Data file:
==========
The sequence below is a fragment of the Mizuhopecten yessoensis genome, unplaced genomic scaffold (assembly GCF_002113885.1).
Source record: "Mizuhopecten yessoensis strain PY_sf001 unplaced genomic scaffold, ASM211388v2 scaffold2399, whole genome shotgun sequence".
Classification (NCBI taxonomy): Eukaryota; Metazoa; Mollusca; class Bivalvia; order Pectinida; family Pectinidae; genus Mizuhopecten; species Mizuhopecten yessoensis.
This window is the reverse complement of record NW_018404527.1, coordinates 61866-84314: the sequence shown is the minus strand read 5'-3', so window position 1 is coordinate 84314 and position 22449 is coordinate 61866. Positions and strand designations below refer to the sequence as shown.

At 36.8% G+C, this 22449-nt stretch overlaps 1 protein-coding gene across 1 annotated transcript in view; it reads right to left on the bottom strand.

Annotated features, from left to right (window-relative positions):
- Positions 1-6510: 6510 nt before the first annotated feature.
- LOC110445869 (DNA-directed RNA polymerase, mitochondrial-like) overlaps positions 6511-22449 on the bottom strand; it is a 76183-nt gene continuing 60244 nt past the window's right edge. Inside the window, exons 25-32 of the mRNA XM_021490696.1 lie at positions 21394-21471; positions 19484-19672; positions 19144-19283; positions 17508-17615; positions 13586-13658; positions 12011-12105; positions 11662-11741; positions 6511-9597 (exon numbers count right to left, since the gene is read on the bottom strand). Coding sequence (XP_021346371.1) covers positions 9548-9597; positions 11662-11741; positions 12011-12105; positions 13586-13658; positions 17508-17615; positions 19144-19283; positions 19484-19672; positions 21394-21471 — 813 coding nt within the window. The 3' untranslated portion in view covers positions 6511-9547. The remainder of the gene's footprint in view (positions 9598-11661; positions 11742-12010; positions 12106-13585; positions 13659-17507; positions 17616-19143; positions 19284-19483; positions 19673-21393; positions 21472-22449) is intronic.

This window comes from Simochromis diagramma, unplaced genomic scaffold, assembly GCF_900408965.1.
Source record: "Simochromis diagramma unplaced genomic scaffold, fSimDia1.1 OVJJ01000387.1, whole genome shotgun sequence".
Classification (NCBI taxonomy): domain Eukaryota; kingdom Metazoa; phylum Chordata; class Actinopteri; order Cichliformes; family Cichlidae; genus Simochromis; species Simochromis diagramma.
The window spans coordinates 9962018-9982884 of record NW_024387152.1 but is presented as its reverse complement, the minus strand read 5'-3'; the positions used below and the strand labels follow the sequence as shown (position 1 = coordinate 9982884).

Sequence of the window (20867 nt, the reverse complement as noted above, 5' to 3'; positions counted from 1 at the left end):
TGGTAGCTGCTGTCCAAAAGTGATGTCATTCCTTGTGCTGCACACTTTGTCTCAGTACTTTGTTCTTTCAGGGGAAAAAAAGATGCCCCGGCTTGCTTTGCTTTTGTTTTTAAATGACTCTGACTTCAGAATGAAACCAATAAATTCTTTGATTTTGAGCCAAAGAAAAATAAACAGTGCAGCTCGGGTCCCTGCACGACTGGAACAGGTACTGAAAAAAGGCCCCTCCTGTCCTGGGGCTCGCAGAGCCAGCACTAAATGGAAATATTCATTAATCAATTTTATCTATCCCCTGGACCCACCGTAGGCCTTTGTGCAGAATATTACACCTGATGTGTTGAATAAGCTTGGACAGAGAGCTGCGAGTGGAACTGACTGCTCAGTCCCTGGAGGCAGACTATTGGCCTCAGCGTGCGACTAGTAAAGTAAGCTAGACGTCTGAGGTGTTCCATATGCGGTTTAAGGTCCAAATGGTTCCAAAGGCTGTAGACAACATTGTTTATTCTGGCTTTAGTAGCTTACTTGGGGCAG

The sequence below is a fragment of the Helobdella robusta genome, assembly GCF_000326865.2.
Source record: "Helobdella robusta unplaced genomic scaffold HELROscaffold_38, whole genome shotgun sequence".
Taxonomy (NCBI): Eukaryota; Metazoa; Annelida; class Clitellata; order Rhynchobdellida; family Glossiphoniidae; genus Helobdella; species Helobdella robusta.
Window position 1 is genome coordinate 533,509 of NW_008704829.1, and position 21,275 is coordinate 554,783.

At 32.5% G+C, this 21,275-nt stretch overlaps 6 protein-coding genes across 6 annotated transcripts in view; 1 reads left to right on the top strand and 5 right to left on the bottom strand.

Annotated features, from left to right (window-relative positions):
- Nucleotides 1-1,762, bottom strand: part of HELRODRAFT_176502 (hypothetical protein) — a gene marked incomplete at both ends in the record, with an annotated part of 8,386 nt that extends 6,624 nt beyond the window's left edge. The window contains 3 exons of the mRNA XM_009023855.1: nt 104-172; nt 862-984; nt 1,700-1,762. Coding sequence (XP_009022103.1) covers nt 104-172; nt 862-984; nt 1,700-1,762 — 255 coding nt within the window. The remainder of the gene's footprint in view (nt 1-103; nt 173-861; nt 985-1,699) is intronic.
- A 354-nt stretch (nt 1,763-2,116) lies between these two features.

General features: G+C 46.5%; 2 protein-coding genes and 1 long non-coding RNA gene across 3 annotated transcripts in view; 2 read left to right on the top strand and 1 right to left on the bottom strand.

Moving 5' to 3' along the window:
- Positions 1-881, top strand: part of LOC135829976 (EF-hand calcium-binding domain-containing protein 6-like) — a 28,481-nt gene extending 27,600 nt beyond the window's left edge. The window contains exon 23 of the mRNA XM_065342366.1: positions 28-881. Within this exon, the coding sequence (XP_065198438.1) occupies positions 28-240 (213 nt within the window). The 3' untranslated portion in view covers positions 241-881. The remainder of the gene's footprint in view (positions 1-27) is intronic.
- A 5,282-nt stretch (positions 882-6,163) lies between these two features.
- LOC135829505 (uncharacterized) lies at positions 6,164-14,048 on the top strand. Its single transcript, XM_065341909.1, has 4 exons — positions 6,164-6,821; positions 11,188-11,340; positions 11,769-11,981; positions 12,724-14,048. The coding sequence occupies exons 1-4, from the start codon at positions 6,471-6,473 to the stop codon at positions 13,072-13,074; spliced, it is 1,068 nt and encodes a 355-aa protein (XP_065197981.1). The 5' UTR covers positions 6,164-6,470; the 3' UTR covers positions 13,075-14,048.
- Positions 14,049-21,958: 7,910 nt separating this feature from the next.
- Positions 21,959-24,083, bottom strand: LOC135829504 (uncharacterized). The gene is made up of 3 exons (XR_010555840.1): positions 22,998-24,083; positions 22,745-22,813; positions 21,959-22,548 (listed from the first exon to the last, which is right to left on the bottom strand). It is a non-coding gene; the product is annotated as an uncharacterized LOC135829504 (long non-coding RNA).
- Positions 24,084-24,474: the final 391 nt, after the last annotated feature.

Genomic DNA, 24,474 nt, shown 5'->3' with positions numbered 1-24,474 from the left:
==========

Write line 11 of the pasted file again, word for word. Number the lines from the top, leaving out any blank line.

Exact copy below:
Classification (NCBI taxonomy): domain Eukaryota; kingdom Metazoa; phylum Chordata; class Actinopteri; order Cichliformes; family Cichlidae; genus Simochromis; species Simochromis diagramma.